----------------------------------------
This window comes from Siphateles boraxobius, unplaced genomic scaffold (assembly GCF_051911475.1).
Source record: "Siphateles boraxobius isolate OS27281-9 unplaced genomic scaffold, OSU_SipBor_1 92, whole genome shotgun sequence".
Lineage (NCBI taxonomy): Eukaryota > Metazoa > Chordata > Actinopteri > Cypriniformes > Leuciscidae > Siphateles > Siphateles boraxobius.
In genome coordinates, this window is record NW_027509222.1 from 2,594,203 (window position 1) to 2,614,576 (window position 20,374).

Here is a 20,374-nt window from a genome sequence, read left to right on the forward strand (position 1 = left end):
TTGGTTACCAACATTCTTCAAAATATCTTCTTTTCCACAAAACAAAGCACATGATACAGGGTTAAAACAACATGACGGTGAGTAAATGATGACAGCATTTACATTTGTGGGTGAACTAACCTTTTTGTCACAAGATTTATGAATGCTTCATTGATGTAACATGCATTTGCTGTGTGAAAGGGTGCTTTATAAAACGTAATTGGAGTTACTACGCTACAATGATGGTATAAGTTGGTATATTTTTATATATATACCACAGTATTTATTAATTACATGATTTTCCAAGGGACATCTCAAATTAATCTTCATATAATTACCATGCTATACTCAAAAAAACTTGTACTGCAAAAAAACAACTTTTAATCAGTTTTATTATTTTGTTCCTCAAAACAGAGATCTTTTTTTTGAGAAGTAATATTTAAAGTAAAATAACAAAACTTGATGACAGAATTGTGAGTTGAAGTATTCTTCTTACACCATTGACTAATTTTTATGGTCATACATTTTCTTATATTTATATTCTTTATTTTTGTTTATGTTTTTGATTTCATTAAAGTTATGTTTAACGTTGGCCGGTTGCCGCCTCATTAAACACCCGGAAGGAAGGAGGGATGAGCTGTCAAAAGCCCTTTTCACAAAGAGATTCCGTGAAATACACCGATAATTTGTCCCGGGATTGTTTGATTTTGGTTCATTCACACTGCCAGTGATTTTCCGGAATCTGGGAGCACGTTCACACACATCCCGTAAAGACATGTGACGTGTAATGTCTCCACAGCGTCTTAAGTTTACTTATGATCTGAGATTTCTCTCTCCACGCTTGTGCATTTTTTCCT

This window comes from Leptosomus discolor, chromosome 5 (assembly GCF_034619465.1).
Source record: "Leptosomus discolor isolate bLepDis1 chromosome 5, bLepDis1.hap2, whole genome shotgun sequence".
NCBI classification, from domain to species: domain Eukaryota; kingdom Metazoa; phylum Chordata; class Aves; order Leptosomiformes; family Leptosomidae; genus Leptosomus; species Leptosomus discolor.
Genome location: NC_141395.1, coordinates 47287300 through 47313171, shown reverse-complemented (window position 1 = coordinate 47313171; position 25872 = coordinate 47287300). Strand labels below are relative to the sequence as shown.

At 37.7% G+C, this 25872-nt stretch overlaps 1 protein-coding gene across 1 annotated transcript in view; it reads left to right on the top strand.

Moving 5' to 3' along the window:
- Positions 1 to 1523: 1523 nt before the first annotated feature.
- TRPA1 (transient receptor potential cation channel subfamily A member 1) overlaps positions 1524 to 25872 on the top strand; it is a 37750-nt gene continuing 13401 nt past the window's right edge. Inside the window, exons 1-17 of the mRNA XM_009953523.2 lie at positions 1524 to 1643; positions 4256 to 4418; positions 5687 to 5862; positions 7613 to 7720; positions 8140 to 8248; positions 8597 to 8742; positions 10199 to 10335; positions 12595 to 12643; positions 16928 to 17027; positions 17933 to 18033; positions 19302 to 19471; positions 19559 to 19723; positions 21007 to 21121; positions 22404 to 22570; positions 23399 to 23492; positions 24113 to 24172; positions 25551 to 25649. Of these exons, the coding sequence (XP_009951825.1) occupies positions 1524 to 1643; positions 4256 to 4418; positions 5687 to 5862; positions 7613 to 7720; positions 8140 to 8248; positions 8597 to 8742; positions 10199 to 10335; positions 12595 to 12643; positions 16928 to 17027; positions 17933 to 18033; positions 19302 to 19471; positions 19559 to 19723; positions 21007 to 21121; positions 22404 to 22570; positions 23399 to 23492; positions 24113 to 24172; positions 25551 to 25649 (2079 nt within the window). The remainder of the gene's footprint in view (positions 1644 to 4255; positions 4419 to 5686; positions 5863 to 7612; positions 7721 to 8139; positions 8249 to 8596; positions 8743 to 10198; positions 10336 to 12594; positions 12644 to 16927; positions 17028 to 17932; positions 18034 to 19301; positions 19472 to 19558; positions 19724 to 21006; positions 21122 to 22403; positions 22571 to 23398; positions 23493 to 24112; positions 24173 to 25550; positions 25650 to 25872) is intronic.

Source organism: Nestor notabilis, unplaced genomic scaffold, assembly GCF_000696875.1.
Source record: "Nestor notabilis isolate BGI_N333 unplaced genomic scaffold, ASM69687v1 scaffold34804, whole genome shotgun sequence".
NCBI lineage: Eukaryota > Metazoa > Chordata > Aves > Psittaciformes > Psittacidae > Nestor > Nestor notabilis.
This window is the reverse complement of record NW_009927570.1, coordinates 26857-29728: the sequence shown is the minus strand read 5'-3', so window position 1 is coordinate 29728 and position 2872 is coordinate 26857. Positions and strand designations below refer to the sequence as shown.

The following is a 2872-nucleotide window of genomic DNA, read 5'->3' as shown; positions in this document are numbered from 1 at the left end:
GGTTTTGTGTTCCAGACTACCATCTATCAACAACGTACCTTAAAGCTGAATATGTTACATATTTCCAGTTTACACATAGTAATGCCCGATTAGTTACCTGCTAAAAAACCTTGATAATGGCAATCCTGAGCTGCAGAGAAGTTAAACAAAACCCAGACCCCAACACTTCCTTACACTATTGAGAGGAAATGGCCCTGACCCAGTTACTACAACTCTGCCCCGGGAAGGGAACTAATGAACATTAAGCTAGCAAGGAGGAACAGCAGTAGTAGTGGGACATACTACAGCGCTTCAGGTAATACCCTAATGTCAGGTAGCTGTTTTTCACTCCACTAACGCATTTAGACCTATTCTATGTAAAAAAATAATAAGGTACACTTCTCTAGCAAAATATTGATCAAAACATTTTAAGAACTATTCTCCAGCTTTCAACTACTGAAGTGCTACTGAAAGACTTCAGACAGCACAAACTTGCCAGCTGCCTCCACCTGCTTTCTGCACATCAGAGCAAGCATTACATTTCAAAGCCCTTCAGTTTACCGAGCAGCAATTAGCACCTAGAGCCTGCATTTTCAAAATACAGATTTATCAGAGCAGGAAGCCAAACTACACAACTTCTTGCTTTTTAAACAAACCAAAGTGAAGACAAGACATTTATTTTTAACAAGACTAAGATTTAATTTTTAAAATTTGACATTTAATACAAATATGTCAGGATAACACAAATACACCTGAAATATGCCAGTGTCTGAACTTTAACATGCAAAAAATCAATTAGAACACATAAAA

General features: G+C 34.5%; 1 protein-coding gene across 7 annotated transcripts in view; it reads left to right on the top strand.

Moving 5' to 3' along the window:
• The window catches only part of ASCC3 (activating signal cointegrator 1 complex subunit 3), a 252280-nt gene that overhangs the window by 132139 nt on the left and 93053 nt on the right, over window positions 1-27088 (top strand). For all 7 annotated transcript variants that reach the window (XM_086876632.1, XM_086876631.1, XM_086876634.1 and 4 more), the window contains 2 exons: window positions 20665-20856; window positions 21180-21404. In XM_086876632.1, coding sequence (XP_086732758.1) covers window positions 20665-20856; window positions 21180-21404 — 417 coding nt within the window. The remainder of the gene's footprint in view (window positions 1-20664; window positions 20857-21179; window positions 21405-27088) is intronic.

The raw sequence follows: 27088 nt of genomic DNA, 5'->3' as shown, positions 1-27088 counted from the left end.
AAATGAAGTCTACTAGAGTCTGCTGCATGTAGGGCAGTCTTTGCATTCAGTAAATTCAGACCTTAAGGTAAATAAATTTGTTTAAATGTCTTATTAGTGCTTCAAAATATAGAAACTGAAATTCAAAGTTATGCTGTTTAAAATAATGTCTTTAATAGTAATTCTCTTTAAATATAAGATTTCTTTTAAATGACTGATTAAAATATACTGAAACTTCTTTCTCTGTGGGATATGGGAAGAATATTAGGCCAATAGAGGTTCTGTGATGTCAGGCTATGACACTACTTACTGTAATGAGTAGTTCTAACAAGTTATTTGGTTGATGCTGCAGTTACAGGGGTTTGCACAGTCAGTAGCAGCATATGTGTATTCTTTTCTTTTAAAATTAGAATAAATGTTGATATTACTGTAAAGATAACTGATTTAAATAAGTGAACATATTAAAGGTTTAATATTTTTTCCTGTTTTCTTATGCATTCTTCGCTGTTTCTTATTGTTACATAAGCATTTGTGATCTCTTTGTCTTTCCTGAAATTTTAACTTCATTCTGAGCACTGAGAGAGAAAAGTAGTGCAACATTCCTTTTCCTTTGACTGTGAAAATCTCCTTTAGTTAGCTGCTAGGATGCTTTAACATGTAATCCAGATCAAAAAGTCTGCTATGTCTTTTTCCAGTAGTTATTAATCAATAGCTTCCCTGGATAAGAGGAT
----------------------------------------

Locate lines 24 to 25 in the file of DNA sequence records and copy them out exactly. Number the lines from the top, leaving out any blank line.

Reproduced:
The raw sequence follows: 27088 nt of genomic DNA, 5'->3' as shown, positions 1-27088 counted from the left end.
AAATGAAGTCTACTAGAGTCTGCTGCATGTAGGGCAGTCTTTGCATTCAGTAAATTCAGACCTTAAGGTAAATAAATTTGTTTAAATGTCTTATTAGTGCTTCAAAATATAGAAACTGAAATTCAAAGTTATGCTGTTTAAAATAATGTCTTTAATAGTAATTCTCTTTAAATATAAGATTTCTTTTAAATGACTGATTAAAATATACTGAAACTTCTTTCTCTGTGGGATATGGGAAGAATATTAGGCCAATAGAGGTTCTGTGATGTCAGGCTATGACACTACTTACTGTAATGAGTAGTTCTAACAAGTTATTTGGTTGATGCTGCAGTTACAGGGGTTTGCACAGTCAGTAGCAGCATATGTGTATTCTTTTCTTTTAAAATTAGAATAAATGTTGATATTACTGTAAAGATAACTGATTTAAATAAGTGAACATATTAAAGGTTTAATATTTTTTCCTGTTTTCTTATGCATTCTTCGCTGTTTCTTATTGTTACATAAGCATTTGTGATCTCTTTGTCTTTCCTGAAATTTTAACTTCATTCTGAGCACTGAGAGAGAAAAGTAGTGCAACATTCCTTTTCCTTTGACTGTGAAAATCTCCTTTAGTTAGCTGCTAGGATGCTTTAACATGTAATCCAGATCAAAAAGTCTGCTATGTCTTTTTCCAGTAGTTATTAATCAATAGCTTCCCTGGATAAGAGGAT